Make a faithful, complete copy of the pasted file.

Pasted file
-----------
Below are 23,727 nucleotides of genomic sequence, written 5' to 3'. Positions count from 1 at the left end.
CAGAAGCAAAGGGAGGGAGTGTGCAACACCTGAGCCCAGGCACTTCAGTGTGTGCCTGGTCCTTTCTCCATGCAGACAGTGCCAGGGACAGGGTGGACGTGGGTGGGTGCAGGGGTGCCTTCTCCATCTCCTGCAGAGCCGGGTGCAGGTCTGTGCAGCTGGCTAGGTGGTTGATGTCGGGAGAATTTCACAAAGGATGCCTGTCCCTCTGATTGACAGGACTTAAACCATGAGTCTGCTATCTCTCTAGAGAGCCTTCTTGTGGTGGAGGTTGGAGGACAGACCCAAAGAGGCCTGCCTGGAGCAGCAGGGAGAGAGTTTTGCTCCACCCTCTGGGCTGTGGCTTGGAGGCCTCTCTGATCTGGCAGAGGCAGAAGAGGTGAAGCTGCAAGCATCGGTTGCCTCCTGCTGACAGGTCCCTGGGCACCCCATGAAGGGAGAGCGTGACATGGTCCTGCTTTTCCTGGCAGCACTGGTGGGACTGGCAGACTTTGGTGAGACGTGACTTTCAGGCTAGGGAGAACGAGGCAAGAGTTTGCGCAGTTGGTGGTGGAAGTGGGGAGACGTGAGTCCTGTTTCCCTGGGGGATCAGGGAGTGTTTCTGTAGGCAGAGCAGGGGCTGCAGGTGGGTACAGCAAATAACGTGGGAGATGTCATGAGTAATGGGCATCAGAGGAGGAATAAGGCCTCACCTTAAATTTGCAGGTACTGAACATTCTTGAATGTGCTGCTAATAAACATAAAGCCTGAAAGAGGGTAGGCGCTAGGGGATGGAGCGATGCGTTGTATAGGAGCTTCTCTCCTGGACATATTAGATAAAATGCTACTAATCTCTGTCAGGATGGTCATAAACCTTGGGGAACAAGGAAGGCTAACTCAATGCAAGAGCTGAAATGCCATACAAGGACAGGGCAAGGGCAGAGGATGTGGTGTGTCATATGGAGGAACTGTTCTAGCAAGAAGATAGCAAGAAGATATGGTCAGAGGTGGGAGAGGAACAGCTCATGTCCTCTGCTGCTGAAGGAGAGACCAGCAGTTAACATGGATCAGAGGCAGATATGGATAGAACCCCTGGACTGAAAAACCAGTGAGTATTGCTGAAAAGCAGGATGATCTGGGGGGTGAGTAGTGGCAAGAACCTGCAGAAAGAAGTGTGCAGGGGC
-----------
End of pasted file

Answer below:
Below are 23,727 nucleotides of genomic sequence, written 5' to 3'. Positions count from 1 at the left end.
CAGAAGCAAAGGGAGGGAGTGTGCAACACCTGAGCCCAGGCACTTCAGTGTGTGCCTGGTCCTTTCTCCATGCAGACAGTGCCAGGGACAGGGTGGACGTGGGTGGGTGCAGGGGTGCCTTCTCCATCTCCTGCAGAGCCGGGTGCAGGTCTGTGCAGCTGGCTAGGTGGTTGATGTCGGGAGAATTTCACAAAGGATGCCTGTCCCTCTGATTGACAGGACTTAAACCATGAGTCTGCTATCTCTCTAGAGAGCCTTCTTGTGGTGGAGGTTGGAGGACAGACCCAAAGAGGCCTGCCTGGAGCAGCAGGGAGAGAGTTTTGCTCCACCCTCTGGGCTGTGGCTTGGAGGCCTCTCTGATCTGGCAGAGGCAGAAGAGGTGAAGCTGCAAGCATCGGTTGCCTCCTGCTGACAGGTCCCTGGGCACCCCATGAAGGGAGAGCGTGACATGGTCCTGCTTTTCCTGGCAGCACTGGTGGGACTGGCAGACTTTGGTGAGACGTGACTTTCAGGCTAGGGAGAACGAGGCAAGAGTTTGCGCAGTTGGTGGTGGAAGTGGGGAGACGTGAGTCCTGTTTCCCTGGGGGATCAGGGAGTGTTTCTGTAGGCAGAGCAGGGGCTGCAGGTGGGTACAGCAAATAACGTGGGAGATGTCATGAGTAATGGGCATCAGAGGAGGAATAAGGCCTCACCTTAAATTTGCAGGTACTGAACATTCTTGAATGTGCTGCTAATAAACATAAAGCCTGAAAGAGGGTAGGCGCTAGGGGATGGAGCGATGCGTTGTATAGGAGCTTCTCTCCTGGACATATTAGATAAAATGCTACTAATCTCTGTCAGGATGGTCATAAACCTTGGGGAACAAGGAAGGCTAACTCAATGCAAGAGCTGAAATGCCATACAAGGACAGGGCAAGGGCAGAGGATGTGGTGTGTCATATGGAGGAACTGTTCTAGCAAGAAGATAGCAAGAAGATATGGTCAGAGGTGGGAGAGGAACAGCTCATGTCCTCTGCTGCTGAAGGAGAGACCAGCAGTTAACATGGATCAGAGGCAGATATGGATAGAACCCCTGGACTGAAAAACCAGTGAGTATTGCTGAAAAGCAGGATGATCTGGGGGGTGAGTAGTGGCAAGAACCTGCAGAAAGAAGTGTGCAGGGGC